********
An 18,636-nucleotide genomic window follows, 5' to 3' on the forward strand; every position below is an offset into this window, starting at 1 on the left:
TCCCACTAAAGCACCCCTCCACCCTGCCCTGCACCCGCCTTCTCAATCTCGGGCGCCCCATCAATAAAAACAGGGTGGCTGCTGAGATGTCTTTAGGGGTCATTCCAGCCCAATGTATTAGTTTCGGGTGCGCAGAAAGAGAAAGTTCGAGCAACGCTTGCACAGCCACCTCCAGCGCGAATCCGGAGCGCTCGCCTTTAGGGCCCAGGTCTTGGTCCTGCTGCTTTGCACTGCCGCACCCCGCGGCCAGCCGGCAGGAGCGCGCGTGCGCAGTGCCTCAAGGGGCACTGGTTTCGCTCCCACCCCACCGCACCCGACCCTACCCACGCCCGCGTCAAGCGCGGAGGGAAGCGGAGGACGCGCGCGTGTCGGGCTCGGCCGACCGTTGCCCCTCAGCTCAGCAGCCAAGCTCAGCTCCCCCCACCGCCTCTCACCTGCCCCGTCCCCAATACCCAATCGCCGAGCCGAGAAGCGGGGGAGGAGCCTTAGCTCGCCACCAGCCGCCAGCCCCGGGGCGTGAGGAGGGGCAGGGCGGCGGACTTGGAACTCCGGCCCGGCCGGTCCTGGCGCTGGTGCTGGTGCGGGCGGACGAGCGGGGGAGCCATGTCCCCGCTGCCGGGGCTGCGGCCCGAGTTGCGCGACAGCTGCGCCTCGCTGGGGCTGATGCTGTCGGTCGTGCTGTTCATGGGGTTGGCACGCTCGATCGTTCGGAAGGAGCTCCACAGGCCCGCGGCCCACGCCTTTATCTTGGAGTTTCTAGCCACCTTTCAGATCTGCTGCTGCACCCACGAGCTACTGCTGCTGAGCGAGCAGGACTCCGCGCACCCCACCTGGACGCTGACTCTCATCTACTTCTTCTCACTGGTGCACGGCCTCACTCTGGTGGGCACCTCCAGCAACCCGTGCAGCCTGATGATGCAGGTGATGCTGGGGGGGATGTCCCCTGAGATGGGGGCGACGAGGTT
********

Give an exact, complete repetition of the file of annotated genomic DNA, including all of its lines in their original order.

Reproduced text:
An 18,636-nucleotide genomic window follows, 5' to 3' on the forward strand; every position below is an offset into this window, starting at 1 on the left:
TCCCACTAAAGCACCCCTCCACCCTGCCCTGCACCCGCCTTCTCAATCTCGGGCGCCCCATCAATAAAAACAGGGTGGCTGCTGAGATGTCTTTAGGGGTCATTCCAGCCCAATGTATTAGTTTCGGGTGCGCAGAAAGAGAAAGTTCGAGCAACGCTTGCACAGCCACCTCCAGCGCGAATCCGGAGCGCTCGCCTTTAGGGCCCAGGTCTTGGTCCTGCTGCTTTGCACTGCCGCACCCCGCGGCCAGCCGGCAGGAGCGCGCGTGCGCAGTGCCTCAAGGGGCACTGGTTTCGCTCCCACCCCACCGCACCCGACCCTACCCACGCCCGCGTCAAGCGCGGAGGGAAGCGGAGGACGCGCGCGTGTCGGGCTCGGCCGACCGTTGCCCCTCAGCTCAGCAGCCAAGCTCAGCTCCCCCCACCGCCTCTCACCTGCCCCGTCCCCAATACCCAATCGCCGAGCCGAGAAGCGGGGGAGGAGCCTTAGCTCGCCACCAGCCGCCAGCCCCGGGGCGTGAGGAGGGGCAGGGCGGCGGACTTGGAACTCCGGCCCGGCCGGTCCTGGCGCTGGTGCTGGTGCGGGCGGACGAGCGGGGGAGCCATGTCCCCGCTGCCGGGGCTGCGGCCCGAGTTGCGCGACAGCTGCGCCTCGCTGGGGCTGATGCTGTCGGTCGTGCTGTTCATGGGGTTGGCACGCTCGATCGTTCGGAAGGAGCTCCACAGGCCCGCGGCCCACGCCTTTATCTTGGAGTTTCTAGCCACCTTTCAGATCTGCTGCTGCACCCACGAGCTACTGCTGCTGAGCGAGCAGGACTCCGCGCACCCCACCTGGACGCTGACTCTCATCTACTTCTTCTCACTGGTGCACGGCCTCACTCTGGTGGGCACCTCCAGCAACCCGTGCAGCCTGATGATGCAGGTGATGCTGGGGGGGATGTCCCCTGAGATGGGGGCGACGAGGTT